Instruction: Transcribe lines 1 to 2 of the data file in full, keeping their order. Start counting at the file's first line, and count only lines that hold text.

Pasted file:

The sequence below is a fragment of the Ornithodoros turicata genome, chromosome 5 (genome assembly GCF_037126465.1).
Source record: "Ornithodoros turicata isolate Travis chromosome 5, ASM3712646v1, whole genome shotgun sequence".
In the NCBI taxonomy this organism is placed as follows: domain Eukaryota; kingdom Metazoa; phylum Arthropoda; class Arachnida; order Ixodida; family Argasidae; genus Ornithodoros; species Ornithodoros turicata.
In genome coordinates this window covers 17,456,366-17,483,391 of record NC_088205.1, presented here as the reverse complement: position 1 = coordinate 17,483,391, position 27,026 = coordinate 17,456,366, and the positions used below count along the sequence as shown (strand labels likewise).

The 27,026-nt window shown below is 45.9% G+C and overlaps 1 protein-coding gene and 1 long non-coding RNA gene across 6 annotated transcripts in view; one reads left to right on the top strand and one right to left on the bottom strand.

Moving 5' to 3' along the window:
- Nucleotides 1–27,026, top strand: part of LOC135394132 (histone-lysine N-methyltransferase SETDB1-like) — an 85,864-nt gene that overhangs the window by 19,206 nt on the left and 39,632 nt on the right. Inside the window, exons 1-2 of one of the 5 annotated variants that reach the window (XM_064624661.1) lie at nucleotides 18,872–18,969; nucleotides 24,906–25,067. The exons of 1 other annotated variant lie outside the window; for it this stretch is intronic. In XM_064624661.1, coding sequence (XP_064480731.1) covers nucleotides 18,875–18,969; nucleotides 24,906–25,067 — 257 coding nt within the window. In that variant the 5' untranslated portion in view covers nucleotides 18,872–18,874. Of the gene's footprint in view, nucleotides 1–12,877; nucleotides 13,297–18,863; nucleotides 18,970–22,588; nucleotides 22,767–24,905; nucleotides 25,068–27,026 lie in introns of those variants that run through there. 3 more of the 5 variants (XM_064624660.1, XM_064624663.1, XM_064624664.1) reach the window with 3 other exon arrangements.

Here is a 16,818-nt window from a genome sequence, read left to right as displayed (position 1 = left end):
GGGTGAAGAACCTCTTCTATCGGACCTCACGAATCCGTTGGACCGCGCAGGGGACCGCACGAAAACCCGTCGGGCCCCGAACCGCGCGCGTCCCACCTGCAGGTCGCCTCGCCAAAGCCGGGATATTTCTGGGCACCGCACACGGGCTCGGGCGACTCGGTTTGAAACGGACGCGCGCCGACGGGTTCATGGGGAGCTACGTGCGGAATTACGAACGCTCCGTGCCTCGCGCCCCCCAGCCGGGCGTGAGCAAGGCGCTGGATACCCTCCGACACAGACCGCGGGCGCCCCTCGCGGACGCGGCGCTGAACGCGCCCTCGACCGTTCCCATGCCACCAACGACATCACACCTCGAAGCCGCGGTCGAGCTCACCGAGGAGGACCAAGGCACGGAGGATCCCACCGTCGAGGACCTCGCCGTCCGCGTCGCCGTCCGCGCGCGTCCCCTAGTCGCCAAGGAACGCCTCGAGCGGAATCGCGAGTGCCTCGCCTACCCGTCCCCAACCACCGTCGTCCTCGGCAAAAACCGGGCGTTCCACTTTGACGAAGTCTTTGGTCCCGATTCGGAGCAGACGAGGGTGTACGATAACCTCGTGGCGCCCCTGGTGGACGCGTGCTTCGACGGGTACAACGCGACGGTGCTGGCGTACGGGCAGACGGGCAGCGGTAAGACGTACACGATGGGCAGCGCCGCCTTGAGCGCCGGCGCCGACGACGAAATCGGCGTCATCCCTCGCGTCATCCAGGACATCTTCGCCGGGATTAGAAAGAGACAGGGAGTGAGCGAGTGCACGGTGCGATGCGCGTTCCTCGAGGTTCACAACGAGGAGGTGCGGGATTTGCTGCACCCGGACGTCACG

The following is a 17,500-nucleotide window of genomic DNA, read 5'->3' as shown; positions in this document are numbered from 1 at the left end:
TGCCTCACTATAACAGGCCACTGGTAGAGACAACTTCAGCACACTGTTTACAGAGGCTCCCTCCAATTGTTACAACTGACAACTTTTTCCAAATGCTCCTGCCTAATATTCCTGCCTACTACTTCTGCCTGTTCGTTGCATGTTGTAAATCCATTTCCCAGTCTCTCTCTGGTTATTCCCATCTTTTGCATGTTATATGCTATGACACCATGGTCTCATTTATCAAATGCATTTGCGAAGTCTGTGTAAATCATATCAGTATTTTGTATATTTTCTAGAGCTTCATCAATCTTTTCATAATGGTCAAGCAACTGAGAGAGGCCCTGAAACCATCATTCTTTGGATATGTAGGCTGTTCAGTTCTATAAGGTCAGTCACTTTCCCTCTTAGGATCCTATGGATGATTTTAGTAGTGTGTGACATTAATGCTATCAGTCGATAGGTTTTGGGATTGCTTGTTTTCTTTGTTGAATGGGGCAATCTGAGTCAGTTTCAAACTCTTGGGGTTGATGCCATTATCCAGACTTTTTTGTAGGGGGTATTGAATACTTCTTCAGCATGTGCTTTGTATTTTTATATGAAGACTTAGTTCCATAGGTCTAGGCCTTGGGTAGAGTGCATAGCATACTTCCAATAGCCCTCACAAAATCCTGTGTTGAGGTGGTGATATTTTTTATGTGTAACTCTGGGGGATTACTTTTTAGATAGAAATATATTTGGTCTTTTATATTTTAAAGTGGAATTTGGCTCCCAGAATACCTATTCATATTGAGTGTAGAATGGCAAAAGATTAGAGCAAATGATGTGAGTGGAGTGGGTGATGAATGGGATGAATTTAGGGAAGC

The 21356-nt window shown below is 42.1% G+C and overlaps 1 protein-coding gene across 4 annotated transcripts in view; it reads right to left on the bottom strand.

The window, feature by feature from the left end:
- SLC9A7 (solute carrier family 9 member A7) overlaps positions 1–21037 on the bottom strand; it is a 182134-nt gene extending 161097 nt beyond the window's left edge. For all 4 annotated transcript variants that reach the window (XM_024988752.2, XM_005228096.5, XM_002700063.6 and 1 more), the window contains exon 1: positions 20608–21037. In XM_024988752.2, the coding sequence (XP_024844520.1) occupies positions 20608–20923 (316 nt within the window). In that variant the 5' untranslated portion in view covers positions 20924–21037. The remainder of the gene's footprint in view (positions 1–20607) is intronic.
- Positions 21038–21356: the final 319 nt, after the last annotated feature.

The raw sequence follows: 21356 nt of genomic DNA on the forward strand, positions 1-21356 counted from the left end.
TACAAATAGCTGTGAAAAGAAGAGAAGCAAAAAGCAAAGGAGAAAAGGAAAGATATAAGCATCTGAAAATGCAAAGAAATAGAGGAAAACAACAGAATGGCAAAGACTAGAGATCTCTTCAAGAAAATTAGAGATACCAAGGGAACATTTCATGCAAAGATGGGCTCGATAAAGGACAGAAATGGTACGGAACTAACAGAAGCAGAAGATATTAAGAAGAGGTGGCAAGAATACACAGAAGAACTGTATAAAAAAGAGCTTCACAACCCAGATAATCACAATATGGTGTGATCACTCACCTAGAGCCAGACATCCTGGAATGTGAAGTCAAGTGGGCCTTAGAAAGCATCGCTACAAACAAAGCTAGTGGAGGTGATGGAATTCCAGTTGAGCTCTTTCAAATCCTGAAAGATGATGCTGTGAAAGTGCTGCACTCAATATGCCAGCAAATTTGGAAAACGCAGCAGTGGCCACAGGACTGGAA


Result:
The sequence below is a fragment of the Ornithodoros turicata genome, chromosome 5 (genome assembly GCF_037126465.1).
Source record: "Ornithodoros turicata isolate Travis chromosome 5, ASM3712646v1, whole genome shotgun sequence".